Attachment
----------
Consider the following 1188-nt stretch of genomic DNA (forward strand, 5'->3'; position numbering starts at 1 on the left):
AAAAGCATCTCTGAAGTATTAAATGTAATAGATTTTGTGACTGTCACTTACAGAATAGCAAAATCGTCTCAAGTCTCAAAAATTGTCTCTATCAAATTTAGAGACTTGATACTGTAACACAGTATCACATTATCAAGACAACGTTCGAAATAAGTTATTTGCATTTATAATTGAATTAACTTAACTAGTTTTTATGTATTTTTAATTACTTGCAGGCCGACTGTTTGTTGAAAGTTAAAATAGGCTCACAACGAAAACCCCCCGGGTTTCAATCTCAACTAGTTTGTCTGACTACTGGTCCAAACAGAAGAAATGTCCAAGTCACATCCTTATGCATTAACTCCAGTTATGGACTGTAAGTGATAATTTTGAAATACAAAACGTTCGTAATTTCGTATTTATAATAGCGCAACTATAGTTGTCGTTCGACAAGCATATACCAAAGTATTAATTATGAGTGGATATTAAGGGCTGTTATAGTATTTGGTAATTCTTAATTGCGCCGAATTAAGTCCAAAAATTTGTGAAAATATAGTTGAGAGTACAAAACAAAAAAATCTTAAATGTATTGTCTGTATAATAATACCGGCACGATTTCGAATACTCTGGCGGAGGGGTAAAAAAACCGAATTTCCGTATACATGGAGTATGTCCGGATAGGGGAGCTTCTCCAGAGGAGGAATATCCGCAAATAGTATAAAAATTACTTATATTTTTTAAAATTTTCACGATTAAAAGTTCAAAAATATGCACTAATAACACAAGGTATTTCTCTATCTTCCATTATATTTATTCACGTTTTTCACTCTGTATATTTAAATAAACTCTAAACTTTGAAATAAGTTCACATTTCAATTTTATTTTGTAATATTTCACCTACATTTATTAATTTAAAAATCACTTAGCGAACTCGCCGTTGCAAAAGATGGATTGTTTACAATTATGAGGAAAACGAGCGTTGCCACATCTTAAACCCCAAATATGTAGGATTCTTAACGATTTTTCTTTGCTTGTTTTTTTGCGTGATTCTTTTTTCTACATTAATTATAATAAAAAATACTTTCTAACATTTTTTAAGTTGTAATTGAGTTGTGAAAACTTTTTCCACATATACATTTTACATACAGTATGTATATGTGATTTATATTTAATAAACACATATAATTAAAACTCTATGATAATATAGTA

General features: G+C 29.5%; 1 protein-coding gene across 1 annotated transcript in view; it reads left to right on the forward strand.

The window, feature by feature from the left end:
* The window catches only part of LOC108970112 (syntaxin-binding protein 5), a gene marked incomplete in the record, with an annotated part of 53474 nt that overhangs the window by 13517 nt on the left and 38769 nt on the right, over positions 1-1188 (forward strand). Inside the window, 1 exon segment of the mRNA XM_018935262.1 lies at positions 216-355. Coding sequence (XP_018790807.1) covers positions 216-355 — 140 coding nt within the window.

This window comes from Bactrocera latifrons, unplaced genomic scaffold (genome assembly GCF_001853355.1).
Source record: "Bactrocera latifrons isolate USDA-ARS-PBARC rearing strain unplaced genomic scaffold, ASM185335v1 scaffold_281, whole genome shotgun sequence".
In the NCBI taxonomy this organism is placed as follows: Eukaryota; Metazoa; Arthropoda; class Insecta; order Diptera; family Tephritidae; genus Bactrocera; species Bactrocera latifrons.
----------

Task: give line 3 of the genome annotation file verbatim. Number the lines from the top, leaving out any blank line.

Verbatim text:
General features: G+C 29.5%; 1 protein-coding gene across 1 annotated transcript in view; it reads left to right on the forward strand.